Michael Fossel Michael is President of Telocyte

December 29, 2016

The Ethics of Gene Therapy for Alzheimer’s Disease

The Ethics of Telomerase Treatment

 

The rationale behind telomerase therapy was first published in the medical literature two decades ago1 and has been updated and supported in academic textbooks2 and a more recent book for the public3 as well. The theoretical basis was cogent, even twenty years ago, and evidence has continued to support the hypothesis since then, in human cells, in human tissues, in informal human trials, and in formal animal trials. The potential implications of telomerase interventions in human age-related disease are unprecedented, well-supported, consistent, and feasible. The surprise is not that this approach is practical, but that it has taken so long to get telomerase therapy into clinical trials.

The reasons for the delay are complex and subtle, but are part of human nature.

For one thing, the clinical use of telomerase requires a novel and more sophisticated understanding of the aging process itself – at the genetic and epigenetic level – than has been the case until recently. Whenever a new scientific paradigm comes into play – whether a geocentric solar system, biological evolution, quantum mechanics, relativity, or anything else – it takes time for us to outgrow previous, less accurate models and to accept a more complex, but more accurate understanding of reality. Reality is not a democracy and a consensus is no guarantee of truth.

Putting it bluntly: old theories never die, their proponents do.

A second problem is credibility. In the case of telomerase clinical trials, there have been a number of cases in which individuals or companies (impatient with the regulatory delays so common in modern drug development) have attempted “end runs” of social and regulatory acceptance. Unfortunately (and perhaps unfairly), these off-shore human trials are often judged as lacking credibility and this can also undercut the credibility of other attempts. If a company evades the FDA (or the accepted regulatory agencies in other countries, such as the EMA or CFDA) and runs small off shore trials their results are not only specifically disbelieved, but result in general disbelief, even of serious biotech endeavors that DO attempt to meet FDA requirements. Moreover, the companies that attempt “end runs” often seek publicity and the outcome can be a perception that while there is significant publicity, that’s all there is. Unfairly or accurately, the academic judgement becomes one of “incredible claims, but no credible data”. Fair or unfair, just or unjust, such is human nature and such is the nature of clinical research in today’s world.

A third problem is a general misunderstanding of the role of telomerase in cancer. Telomerase never causes cancer, although small amounts can be necessary to permit cancer. More striking, however, is the role of telomerase in genomic stability: telomerase upregulates DNA repair, drastically lowering the risk of cancer. Dividing cells – including cancer cells – require at least minimal telomerase, yet a significant presence of telomerase (and sufficiently long telomeres) is protective against cancer. Some have even suggested that cancer is a disease of the young, and attribute it to the presence of telomerase, but the clinical reality is that cancer increases exponentially with age and that this increase is directly attributable to the down-regulation of DNA repair due to telomere shortening. In short, telomerase can be used to prevent cancer.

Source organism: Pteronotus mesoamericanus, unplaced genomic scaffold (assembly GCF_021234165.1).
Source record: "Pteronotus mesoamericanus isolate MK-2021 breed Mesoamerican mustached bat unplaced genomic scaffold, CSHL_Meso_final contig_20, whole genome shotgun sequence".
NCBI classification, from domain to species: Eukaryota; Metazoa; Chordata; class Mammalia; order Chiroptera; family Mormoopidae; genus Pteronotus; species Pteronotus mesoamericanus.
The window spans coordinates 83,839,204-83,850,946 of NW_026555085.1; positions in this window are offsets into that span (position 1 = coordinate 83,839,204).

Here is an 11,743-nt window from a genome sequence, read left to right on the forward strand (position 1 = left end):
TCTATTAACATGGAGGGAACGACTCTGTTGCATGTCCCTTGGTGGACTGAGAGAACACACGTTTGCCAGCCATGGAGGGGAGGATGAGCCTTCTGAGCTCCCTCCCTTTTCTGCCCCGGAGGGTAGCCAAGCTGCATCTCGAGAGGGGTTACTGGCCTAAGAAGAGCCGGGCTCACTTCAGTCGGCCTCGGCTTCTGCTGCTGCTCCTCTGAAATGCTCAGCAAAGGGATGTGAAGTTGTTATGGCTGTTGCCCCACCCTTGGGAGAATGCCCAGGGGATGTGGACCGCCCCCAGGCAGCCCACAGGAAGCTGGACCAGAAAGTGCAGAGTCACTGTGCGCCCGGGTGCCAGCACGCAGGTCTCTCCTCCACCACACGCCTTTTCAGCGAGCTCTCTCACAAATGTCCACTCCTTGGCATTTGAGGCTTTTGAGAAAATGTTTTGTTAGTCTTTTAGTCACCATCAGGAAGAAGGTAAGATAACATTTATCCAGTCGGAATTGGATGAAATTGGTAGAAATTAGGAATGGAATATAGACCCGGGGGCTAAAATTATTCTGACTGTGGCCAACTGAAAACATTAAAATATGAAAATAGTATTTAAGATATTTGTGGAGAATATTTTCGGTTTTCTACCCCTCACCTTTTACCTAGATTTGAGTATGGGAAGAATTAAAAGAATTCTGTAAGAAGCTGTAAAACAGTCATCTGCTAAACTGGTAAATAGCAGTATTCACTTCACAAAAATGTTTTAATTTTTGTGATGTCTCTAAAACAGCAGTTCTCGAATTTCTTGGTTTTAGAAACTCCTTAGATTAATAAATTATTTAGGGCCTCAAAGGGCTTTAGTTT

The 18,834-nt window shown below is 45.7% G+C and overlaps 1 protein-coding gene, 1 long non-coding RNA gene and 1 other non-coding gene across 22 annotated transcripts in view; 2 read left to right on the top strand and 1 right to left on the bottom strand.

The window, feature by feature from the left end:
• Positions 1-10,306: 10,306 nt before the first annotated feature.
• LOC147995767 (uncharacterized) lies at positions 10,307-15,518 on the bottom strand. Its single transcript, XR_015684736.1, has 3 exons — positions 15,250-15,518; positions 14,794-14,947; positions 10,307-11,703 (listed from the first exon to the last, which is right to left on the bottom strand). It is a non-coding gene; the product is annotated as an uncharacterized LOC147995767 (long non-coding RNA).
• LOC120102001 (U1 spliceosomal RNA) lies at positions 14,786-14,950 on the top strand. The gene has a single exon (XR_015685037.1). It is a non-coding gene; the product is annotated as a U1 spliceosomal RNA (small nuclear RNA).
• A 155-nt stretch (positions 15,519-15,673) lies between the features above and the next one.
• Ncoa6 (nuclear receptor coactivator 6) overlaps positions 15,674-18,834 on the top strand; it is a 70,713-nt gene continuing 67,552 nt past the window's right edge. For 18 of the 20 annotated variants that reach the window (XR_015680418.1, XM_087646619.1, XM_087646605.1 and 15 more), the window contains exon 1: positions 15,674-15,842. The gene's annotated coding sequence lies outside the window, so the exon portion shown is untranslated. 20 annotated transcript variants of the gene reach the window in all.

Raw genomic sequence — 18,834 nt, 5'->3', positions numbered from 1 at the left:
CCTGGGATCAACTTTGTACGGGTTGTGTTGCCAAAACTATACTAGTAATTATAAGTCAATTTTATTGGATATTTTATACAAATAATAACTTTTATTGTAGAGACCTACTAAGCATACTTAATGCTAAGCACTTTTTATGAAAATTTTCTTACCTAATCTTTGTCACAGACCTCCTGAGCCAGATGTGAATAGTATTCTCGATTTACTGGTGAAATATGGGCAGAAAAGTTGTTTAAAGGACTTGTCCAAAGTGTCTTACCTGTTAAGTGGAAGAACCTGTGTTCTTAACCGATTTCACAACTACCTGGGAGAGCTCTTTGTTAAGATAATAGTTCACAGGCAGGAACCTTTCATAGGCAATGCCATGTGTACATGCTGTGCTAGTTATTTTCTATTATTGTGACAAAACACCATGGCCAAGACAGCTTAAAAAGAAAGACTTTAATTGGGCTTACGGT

A fourth problem is a naïve conception of the pathology that underlies Alzheimer’s disease (and other age-related diseases). Citing data on mice, genetically altered to express a human amyloid protein, they extrapolate the results to human Alzheimer’s patients without appreciating the complex cascade of pathology that actually occurs in humans, let alone the differences between mice and human patients.

Finally, some people argue with the ethics of treating Alzheimer’s disease in clinical trials at all, let alone by using gene therapy. One wonders whether they have ever spend a year or two watching a loved one slide down into the abyss. I have known hundreds, perhaps thousands, of Alzheimer’s patients and their family members. Almost without exception, most would do literally anything, try literally anything in an effort to find a cure. The pity of AD is that it is 100% fatal and there is NO effective therapy – at the moment. While few of us would risk an experimental gene therapy (even one as promising at telomerase) to treat wrinkles or osteoporosis (particularly since neither one is fatal), all of us would consider such therapy to treat Alzheimer’s disease. It is scarcely surprising that scarcely a day goes by without someone contacting me, asking about potential treatments for Alzheimer’s disease. These are not people who live in ivory towers, these are not people with a “degree in microbiology”, these are people who are deeply and personally affected by the tragedy.

They’ve BEEN there. They UNDERSTAND.